By "Watt power" we basically mean radiant flux, and by "stops" we mean luminous flux. These two have similar definitions, but they are different. In normal life, it is true that if you halve the "Watt power" and that light is reflected from or refracted through linear (normal, not non-linear optical) materials, then your camera will observe half the ...


3

It sounds to me like your camera is set for TTL metering. The commander is sending off the initial signal which fires the strobes at full power, which happens something like 1/10th sec before the shutter opens. Studio strobes are not capable of this - you will need to be in manual mode.


3

It does depend on what coverage is needed. If you have been asked to get everyone as they walk on stage, my advice is shoot on camera and get the shot. Otherwise, When faced with that situation I have bounced, with a small reflector hand held just over the flash. Pocket wizards or the cheaper Photix mean you can do off camera lighting. I have shot a few ...


3

There is another common division, you list hot lights and strobes. But there are at least two major types of strobes: Studio strobes (typically powered by battery packs or mains) and speedlights (small battery powered strobes). There are many professional photographers who use and prefer speedlights (David Hobby, Joe McNally, Syl Arena). Check out their ...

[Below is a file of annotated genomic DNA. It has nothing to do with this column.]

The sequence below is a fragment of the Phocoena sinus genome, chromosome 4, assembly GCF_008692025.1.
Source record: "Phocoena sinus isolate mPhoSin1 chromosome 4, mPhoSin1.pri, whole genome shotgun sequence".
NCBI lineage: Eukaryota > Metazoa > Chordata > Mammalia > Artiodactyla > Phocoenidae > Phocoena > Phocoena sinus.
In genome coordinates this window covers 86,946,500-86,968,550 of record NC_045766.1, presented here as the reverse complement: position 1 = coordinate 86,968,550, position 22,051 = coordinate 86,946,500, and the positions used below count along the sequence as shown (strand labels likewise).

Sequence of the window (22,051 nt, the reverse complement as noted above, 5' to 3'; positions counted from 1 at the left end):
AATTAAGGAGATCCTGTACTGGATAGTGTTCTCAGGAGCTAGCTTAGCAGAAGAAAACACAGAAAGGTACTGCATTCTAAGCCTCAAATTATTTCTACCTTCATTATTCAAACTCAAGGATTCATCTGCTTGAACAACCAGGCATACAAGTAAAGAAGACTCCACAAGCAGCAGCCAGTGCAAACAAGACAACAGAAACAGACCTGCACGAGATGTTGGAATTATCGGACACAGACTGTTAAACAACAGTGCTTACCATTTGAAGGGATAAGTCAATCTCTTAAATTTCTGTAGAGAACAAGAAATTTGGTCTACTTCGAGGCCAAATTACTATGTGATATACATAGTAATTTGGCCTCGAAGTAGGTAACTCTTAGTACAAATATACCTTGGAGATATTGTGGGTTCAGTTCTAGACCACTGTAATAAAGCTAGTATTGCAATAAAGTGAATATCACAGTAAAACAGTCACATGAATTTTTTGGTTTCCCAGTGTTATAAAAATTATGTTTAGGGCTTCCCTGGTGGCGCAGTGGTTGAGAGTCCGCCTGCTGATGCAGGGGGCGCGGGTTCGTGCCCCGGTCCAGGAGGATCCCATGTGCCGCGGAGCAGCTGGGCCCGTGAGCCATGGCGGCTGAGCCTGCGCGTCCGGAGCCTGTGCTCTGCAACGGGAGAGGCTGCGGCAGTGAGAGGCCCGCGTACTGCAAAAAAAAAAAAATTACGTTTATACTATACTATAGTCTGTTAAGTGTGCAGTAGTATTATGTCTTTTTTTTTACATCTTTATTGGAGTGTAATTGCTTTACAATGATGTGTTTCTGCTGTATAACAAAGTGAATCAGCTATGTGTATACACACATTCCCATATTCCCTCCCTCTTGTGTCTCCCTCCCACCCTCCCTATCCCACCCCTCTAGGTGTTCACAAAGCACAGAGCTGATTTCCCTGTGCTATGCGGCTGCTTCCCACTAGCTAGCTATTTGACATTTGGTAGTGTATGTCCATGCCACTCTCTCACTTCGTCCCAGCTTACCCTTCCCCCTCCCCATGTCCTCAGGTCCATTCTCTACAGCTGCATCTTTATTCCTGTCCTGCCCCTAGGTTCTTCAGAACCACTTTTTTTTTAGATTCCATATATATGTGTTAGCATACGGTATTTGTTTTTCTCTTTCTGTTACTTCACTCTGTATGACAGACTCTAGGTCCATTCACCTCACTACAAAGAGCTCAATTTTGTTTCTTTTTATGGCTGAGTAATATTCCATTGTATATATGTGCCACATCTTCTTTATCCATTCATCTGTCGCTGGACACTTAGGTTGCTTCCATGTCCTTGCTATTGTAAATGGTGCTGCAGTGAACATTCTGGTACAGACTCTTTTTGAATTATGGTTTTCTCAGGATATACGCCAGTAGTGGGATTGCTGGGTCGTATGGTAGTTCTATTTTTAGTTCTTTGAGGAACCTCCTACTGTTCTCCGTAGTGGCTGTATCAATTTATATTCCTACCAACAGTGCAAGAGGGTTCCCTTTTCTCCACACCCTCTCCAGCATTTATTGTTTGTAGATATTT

3

Well, obviously, the simplest (but most expensive) path would be to get Profoto Air Syncs and hook them up as receivers to your 600EX-RTs, but that's a lot of expense to have manual-only triggers for your 600EX-RTs. However, your best bet is to sandwich a Yongnuo YN-622C (TTL radio trigger with a full TTL passthrough hotshoe) between the camera and the ...


3

General wisdom is that you use studio strobes if you need more power/light. You use speedlights if you want portability and your lighting needs are modest. Most of us start with speedlights because of the Strobist website. It's where a lot of us learned to light. And the reason speedlights are central to this style of lighting is because most folks already ...


3

I love photo math but that approach will drive you crazy and nothing will come of it. The Guide Number method is tried and true. Once you know the guide number for your flash or combination of flashes, you divide the subject distance into that value. Suppose the guide number is 200 and the subject is 18 feet from the camera. The math is: 200 ÷ 18 = 11. ...